3 O'Flaherty, like William Wordsworth before him, believes that nature is a teacher, a guide, and a source of spirituality. To him, the beauty of the world lies in nature, even "human beauty finds its true correspondence and biological model there."6 He states that "man is nature, there is no dichotomy between body and soul, and nature does not destroy man in death except in the physical sense."7 Consequently, Martin's vehement attempt to subdue his instinctual nature as reflected in his violent behavior in digging the earth is understood but not condoned. Keeping in mind Jung and Eliade, the reader notices that Martin has difficulty comprehending the symbolic essence of his natural environment while Mary, his wife, feels comfortable and close to it. The careful selection of words, images, and symbols exposes the intensity of the conflict and the inevitable separation that results between Martin and Mary. By creating an archetypal framework for his story and attributing to his characters mythic dimensions, O'Flaherty succeeds not only in imparting a timeless and universal experience but also in analyzing such multifaceted themes as life, death, and rebirth.

4 Through Mary, the writer presents the image of the Earth as Woman and as Mother. Yet, the Terra Mater that gives birth to all beings is also associated with death. Hence, man comes from the earth and returns to it when he is interred after his death, achieving in this way his long awaited reunion with Terra Mater. Moreover, Mary's behavior proves what Eliade pointed out in his argument about Terra Mater. "Each woman," he said "ought to find herself in direct contact with the Great Genetrix and let herself be guided by her in the accomplishment of the mystery of the birth of a new life so as to share in her benefic energies and her maternal protection."8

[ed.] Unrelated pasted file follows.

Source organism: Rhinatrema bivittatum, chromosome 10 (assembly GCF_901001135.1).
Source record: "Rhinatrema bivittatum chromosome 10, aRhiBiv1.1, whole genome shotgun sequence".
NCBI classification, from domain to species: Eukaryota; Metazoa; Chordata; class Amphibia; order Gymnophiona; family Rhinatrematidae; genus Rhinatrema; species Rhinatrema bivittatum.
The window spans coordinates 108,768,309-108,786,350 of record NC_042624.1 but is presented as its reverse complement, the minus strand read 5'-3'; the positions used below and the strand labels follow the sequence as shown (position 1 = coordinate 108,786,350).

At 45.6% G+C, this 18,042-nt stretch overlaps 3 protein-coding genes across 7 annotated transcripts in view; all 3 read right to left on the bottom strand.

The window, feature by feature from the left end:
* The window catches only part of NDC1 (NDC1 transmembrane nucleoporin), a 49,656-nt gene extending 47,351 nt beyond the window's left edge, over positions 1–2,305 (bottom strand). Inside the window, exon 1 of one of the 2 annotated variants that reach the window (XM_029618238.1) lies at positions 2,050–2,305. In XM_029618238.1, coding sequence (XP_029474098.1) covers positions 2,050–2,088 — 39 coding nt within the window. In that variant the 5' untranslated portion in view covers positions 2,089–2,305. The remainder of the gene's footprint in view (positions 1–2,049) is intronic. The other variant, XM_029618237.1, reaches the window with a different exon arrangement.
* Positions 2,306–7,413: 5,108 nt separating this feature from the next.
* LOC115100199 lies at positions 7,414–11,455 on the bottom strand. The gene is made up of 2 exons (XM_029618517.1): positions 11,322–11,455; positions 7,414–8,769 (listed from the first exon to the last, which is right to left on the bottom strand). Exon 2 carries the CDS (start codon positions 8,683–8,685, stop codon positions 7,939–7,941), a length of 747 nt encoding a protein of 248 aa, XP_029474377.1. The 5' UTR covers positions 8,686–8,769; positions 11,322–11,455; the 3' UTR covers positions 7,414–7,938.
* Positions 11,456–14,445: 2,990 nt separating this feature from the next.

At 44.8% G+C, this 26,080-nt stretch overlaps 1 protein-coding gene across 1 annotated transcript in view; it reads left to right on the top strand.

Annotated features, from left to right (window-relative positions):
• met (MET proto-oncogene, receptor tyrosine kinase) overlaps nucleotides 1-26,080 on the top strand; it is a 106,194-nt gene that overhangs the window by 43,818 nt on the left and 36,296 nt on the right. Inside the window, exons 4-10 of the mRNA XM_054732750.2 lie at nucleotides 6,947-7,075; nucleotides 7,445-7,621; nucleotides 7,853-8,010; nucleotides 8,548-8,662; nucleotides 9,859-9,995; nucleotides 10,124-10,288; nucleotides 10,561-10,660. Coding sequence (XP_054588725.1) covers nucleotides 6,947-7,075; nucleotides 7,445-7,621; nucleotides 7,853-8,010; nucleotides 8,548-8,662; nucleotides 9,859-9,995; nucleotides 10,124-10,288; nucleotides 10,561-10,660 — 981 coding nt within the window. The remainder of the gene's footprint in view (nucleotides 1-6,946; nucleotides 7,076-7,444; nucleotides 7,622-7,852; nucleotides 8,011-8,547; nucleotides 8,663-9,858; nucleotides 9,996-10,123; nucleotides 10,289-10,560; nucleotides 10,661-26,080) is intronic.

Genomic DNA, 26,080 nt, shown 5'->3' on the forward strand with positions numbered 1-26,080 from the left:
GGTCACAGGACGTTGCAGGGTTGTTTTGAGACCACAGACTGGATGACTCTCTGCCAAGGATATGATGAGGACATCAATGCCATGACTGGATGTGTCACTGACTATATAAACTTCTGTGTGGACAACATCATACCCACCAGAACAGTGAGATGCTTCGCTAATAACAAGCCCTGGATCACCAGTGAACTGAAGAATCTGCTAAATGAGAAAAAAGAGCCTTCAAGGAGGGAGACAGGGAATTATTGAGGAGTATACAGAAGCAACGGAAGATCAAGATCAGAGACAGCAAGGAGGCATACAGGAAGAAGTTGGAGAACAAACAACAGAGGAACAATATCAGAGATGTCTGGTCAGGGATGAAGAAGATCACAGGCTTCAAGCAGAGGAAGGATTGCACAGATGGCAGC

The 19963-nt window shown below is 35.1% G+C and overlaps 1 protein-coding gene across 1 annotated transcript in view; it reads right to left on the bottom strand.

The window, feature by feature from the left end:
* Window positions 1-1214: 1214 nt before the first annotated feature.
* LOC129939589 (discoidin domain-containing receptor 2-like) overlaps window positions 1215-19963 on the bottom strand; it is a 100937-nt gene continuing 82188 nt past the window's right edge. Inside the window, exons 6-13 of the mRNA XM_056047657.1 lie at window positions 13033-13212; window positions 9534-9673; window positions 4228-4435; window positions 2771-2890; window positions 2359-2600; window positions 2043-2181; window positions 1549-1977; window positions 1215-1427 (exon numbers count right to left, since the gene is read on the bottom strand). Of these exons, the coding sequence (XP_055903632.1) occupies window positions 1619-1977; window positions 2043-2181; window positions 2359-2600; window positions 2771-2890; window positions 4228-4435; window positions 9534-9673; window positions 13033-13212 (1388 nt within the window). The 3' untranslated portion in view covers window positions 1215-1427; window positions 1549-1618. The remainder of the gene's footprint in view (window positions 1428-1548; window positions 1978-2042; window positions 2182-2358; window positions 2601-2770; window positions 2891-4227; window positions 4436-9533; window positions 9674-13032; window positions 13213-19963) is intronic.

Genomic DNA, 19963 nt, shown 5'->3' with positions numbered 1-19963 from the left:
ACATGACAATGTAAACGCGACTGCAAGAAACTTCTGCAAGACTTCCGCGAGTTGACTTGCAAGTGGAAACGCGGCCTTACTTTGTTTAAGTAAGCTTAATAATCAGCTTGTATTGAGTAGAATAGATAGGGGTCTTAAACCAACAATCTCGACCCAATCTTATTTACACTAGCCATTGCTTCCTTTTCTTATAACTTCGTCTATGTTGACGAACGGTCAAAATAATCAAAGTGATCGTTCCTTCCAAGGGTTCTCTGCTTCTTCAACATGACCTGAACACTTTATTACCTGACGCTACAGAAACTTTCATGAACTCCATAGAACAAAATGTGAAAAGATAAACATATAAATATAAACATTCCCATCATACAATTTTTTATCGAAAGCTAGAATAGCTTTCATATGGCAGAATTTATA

5 "Spring Sowing" is about Martin and Mary, a newly wed couple that sets out at dawn, one day in February, to perform their first spring sowing. "By sowing," argues Paul Doyle "they and nature are fulfilling primeval obligations—a covenant which is an intrinsic part of living." The ritual is supposed to "hallow and perfect" their union and bring on a feeling of satisfaction.9 Through the act of sowing, they will be initiated into the mystery of mating. The story echoes the hierogamy, which proceeds and assures that the harvest is a ritual repeated every year. The divine marriage between Heaven and Earth is projected in Martin and his wife as they set out to celebrate the ritual of sowing the earth. As the events of the story unravel, the imitation of the divine marriage "re-actualizes their regression into the undifferentiated wholeness that preceded differentiated Life, and from which the Cosmos emerged. It is by such a symbolical and lurid reintegration into the pre-cosmological state that they hope to ensure an abundant harvest."10 In this context, the very act of sowing the earth entails participating in a rite that demands the initiate to go through death in order to create. Thus, sowing the earth requires that Martin and Mary unite their efforts, and eliminate division that is, eliminate their ego, in order to ascertain that the earth will yield fruit.